Lobectomy Clinical Trial
Shared Mental Models and Technical Assessment in Video Assisted Thoracoscopy Surgery Lobectomies
To explore to what extent shared mental models (SMM) occur within the Video-Assisted Thoracoscopic Surgery (VATS) teams in a cardiothoracic surgery setting. Additionally, to establish whether the VATS team's SMM is associated with the surgeons' technical skills, procedural specific times, per-operative bleeding, or patient characteristics
BACKGROUND The majority of errors in healthcare in general, and the operating theatre in
particular, are caused by human factors1,2. Hindering of these errors can be accomplished by
good non-technical skills (NTS), including good teamwork and efficient communication within
the operating room (OR) team3,4. NTS are defined as 'the cognitive, social and personal
resource skills that complement technical skills and contribute to safe and efficient task
Previously, safety studies have analysed and measured adverse events as an indication of patient safety4,6. A new safety theory by Erik Hollnagel, named Safety II, argues that instead of only investigating adverse events as a 'measure' for safety, we should also be investigating what happens when these do not occur or when they are avoided as equally important7. This broader perspective on patient safety has also been advocated by others8-10.
In an explorative, interview-based study, we took a Safety-II perspective when examining which NTS were most important for ensuring safe and efficient video-assisted thoracoscopic surgery (VATS) lobectomy, a high risk minimally invasive surgery with complementary and overlapping scope of practice between the surgical and anaesthesia subteams. The multi-professional teams identified specific important NTS that served as the basis for shared mental models (SMMs) regarding the patient, the current situation or the resources within the team. These mental models were accomplished through communication and coordination, and enabled the team to anticipate problems and stay ahead of the situation11. These teams performing high-risk procedures emphasized the importance of the six identified NTS for them to be able to obtain an accurate SMM to enable them to be ahead which they viewed as most important for a successful and safe operation.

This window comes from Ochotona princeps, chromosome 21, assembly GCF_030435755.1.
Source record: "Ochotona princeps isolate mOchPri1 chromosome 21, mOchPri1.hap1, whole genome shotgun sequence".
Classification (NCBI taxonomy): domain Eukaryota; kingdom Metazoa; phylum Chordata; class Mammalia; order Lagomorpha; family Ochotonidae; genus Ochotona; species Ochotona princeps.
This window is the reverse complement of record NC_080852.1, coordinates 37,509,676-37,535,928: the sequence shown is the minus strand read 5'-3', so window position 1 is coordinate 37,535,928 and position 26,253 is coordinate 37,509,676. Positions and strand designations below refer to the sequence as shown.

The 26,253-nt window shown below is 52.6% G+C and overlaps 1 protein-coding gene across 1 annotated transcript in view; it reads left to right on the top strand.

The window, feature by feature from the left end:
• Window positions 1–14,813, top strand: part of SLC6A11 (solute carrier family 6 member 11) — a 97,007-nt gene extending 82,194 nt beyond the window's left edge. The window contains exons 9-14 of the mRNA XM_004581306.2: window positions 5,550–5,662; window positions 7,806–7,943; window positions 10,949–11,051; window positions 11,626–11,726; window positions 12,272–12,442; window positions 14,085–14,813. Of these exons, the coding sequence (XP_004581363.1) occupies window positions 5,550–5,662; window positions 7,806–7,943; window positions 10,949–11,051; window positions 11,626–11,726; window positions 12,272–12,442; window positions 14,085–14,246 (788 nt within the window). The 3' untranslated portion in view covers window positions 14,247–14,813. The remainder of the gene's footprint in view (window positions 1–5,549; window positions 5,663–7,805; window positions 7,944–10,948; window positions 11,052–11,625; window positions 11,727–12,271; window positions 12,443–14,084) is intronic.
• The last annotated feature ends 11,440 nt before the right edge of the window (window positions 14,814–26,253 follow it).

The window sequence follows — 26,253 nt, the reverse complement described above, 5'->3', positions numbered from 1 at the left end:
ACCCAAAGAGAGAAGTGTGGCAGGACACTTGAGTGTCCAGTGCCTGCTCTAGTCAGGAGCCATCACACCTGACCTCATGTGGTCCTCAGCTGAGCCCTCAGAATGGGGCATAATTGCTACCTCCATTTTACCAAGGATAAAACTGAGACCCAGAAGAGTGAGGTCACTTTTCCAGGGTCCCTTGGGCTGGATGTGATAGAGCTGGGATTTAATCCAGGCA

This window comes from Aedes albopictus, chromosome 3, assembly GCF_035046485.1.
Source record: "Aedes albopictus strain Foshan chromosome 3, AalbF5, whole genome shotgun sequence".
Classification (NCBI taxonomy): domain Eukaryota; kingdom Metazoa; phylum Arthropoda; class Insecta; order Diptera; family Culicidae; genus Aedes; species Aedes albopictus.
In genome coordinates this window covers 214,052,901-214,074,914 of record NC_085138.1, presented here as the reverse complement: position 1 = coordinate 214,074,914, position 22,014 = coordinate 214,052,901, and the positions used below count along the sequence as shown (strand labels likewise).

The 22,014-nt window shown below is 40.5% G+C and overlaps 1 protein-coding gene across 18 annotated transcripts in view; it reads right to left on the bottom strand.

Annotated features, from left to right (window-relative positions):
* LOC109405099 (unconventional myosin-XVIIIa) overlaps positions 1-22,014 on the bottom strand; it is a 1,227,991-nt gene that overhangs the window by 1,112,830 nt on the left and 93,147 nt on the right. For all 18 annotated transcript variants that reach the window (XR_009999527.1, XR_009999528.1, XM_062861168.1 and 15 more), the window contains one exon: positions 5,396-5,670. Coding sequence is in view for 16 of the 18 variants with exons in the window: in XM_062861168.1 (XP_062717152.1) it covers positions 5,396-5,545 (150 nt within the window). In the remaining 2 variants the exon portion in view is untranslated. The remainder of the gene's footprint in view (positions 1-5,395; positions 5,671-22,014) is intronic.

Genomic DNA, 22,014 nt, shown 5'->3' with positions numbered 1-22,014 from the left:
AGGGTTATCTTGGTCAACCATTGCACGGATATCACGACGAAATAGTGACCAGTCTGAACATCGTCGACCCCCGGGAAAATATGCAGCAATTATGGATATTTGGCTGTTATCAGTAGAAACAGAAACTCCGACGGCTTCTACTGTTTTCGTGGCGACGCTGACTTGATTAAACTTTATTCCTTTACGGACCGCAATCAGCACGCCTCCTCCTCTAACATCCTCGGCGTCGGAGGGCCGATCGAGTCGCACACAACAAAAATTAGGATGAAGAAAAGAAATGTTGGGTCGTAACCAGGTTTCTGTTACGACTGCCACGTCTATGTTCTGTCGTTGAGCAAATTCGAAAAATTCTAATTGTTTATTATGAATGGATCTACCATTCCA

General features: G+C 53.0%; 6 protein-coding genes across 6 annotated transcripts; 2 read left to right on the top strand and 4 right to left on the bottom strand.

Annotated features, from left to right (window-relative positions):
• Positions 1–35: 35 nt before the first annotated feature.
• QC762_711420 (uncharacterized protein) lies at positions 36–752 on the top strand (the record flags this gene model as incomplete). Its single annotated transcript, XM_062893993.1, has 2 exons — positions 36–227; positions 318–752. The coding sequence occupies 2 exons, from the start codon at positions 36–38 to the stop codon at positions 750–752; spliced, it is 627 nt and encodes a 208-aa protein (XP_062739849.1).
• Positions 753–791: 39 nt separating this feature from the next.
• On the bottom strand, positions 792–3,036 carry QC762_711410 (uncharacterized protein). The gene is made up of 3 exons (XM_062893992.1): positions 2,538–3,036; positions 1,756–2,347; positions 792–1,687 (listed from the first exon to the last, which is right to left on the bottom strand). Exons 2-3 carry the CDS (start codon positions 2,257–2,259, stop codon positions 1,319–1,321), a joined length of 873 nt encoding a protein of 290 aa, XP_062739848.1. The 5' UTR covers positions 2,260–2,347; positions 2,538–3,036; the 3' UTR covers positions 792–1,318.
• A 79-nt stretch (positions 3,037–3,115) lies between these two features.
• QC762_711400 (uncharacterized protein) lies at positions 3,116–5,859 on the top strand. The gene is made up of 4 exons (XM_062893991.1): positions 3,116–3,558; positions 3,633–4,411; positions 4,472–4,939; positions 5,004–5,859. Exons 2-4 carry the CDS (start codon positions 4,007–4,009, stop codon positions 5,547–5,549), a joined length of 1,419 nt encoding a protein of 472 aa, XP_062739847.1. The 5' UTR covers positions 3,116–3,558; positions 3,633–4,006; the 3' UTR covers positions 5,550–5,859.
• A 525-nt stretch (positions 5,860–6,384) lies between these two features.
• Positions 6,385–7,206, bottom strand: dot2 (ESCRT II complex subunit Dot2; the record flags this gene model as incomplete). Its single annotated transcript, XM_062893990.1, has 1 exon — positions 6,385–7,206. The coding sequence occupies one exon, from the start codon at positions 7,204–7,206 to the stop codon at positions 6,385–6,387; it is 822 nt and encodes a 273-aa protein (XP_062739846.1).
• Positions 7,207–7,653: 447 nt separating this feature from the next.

Some of the first to look at SMM as a requirement for effective team performance was Cannon-Bowers and Salas in the 1990s12. They defined SMMs as common or overlapping cognitive representations of task requirements, procedures, and role responsibilities. More recent, SMMs have been specified as a shared understanding of the task (including equipment), the situation and resources of other team members. In turn, this will enable them to understand and interpret the situation and what the other team members know, what they need to know and what they are doing12-14. Moreover, others have found identical or similar constructs to SMMs, i.e. team mental models/shared situation models/team knowledge/team situation awareness, and the importance of these constructs for patient safety is largely agreed upon15-21.
SMMs are more than the sum of individual mental models20,22. They need to be similar, accurate and shared within the team; however, what level of information sharing and team monitoring in the team will result in high team performance is less clear17,18,23.
In a recent methodology publication, different probe questions were used to establish team members' knowledge in order to measure the team's SMM and situation awareness13. The probe questions related to the task, the situation, and future predictions of the situation including possible outcomes. The teams in these experiments were at a second-line emergency centre where team members had distinct responsibilities. These teams differ from OR teams which work closely together in and with the same 'physical environment', namely in the OR with the patient, on a high-risk but at the same time rather standardized task, namely an operation, which in our case is an elective procedure of VATS lobectomy. One can speculate if the SMMs of OR teams are identical or differ to these emergency centre teams. So far, measurement of SMMs in OR teams has to our knowledge only been conducted in simulation settings17. To what extent this shared mental modelling occurs within the OR teams in the clinical setting is not known.